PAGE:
Speaking about something which is done in the school, Professor Halstead said, "Need for Muslim role models have not been taken seriously. Islamophobia may be ignored in schools. School curriculum may ignore Muslim contribution to knowledge. Teachers may fail to respond to Muslim beliefs and sensitivities to some of the curriculum. The whole situation may contribute to a sense of alienation which affects Muslim young men with the attainment level more generally. We should not shy away from hard facts like facts that Muslim young men are disproportionately present in English prisons at the present time." 
Speaking about the factors that creates difficulty in pushing the attainment level high, Professor Halstead mentioned, "Social and family backgrounds of the Pakistani and Bangladeshi children and of other Muslim group as well. Coming from overcrowded homes, with high poverty levels, 54% of family on income support, high level of parental unemployment, many parents lacking formal educational qualification; high level of free school meal and targets of racism - lots of different factors interacting with each other and creating a difficult background for pushing attainment level up. To this family and social experiences make another factor more directly related to religion, I mean to be Muslim.  I have already mentioned some of them: lack of Muslim role models in schools with religious discrimination or prejudice or Islamophobia and lack of recognition of Muslim identity of students."  
Professor Halstead also mentioned some other factors such as colour blind approach; differences between religious values at home and secular values of the schools. He has also mentioned about the dominant type of cultural racism. He said, "There are four kinds of cultural racism. We must be aware of this if we are going to do about this." 
Then Professor Halstead enquired, "Let me very briefly ask: How Muslim friendly individual state schools are? Do they provide prayer facilities to Muslim students; do they provide halal meat for them; do they have a Muslim teacher or chaplain to cater for the need of Muslim students; does the school uniform respect some guidance of modesty and decency? Do they have single sex grouping in any subject? Do they respect Muslim festivals? Do they have policies against religious discrimination and harassment? Are they sensitive to Muslim beliefs and values in the selection of curriculum content – particularly in the areas like art, music, sex education, history literature and many other subjects? Are they sensitive to Islamic beliefs in assemblies and other school extra-curricular activities? Think for a moment about this. Two schools ever put children in a position where they are expected to act against core Islamic tradition and values.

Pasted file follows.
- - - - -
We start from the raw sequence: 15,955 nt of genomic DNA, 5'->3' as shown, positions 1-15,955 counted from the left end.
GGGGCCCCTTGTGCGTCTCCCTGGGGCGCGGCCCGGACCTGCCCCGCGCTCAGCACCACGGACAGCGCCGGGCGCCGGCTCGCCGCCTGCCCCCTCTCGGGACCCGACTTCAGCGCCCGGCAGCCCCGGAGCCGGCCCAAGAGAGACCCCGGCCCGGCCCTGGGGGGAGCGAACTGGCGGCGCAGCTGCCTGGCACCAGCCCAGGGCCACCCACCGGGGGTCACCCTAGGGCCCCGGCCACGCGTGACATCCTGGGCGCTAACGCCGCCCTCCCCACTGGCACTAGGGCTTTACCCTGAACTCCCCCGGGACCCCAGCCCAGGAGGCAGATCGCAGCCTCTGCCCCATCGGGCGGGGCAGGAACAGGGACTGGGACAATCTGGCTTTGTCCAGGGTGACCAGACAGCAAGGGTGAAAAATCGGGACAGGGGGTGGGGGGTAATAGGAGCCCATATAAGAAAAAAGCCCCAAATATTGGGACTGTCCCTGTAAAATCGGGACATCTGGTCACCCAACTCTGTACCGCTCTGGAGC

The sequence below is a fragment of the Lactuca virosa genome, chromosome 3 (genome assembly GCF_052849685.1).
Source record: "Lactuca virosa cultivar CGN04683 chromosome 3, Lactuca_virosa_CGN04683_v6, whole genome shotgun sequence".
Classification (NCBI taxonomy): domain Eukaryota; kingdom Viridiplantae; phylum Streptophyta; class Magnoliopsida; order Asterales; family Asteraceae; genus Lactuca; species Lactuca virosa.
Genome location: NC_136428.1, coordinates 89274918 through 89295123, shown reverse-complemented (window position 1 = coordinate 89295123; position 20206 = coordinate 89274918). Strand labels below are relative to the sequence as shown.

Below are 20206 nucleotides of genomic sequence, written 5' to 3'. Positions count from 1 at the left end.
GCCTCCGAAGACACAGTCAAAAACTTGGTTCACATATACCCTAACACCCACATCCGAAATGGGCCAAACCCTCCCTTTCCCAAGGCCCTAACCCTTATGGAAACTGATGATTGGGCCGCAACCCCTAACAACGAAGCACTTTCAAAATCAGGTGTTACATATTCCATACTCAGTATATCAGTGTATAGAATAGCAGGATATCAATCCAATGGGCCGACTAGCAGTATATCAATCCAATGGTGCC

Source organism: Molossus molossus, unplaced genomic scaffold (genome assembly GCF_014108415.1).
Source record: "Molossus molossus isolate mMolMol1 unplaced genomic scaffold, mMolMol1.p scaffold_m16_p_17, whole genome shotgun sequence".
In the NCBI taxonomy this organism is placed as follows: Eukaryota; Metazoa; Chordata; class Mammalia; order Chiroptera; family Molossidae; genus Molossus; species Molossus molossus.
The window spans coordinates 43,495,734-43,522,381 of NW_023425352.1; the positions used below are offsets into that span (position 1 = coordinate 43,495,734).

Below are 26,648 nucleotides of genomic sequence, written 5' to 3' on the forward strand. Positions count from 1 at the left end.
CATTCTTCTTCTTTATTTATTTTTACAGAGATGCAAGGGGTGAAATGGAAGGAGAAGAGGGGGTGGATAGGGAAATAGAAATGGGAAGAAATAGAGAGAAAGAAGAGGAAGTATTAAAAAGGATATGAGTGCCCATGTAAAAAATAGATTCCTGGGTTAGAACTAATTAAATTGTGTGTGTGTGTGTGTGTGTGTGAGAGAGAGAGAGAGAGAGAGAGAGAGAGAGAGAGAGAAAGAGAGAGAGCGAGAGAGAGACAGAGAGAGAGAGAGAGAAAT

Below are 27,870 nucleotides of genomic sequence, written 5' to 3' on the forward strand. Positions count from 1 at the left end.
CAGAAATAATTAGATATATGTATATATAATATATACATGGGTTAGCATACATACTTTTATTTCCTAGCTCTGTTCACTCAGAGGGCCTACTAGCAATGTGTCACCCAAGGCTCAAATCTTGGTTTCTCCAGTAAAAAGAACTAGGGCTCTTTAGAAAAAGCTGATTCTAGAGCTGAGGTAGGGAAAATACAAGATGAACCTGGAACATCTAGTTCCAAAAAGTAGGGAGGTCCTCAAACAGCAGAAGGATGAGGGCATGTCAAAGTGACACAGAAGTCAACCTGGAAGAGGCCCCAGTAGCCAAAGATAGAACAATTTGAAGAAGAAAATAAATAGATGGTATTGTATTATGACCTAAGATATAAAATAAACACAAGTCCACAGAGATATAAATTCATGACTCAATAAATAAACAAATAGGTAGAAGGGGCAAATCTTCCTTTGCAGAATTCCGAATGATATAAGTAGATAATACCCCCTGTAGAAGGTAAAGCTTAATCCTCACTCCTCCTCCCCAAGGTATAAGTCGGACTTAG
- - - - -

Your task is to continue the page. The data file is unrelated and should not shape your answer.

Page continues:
What do Muslim parents want? Professor Halstead said, parents want "School with Islamic ethos, single sex schooling; school which emphasizes moral and spiritual development, good examination results; traditional religious upbringing; a combination of cultural maintenance and preparation for British citizenship From my view, they want all of these things. The keynote is diversity. They want all these things. These questions do raise some deeper philosophical issues. These deeper questions – is it realistic for Muslim parents to seek cultural maintenance and greater integration in the broader society at the same time? Second key question, is it the role of school in British society to liberate children from the constraint of their particular culture and circumstances from the constraints of their home life; and the third question, what do you mean by multiculturalism; what degree of diversity does it license and how extensive of framework of shared values is needed to hold multicultural society together." 
Community Initiative
MCB Launches document for Schools
Needs of Muslim Pupils in State Schools 
The Muslim Council of Britain (MCB), the Umbrella organization of the British Muslim community, launched information and guidance document for schools entitled “Towards Greater Understanding: Meeting the Needs of Muslim Pupils in State Schools" at the Islamic Cultural Centre, London, on Wednesday, 20th of February, 2007.  
"The purpose of this guide is to provide background information on relevant Islamic beliefs and practices and values and to deal with issues arising within schools that are important to and may be of concern to Muslim pupils and their parents. The information and guidance document is intended to be used, as a source of reference by schools when reviewing their policies and practices in relation to meeting the needs of their Muslim pupils," said the document t.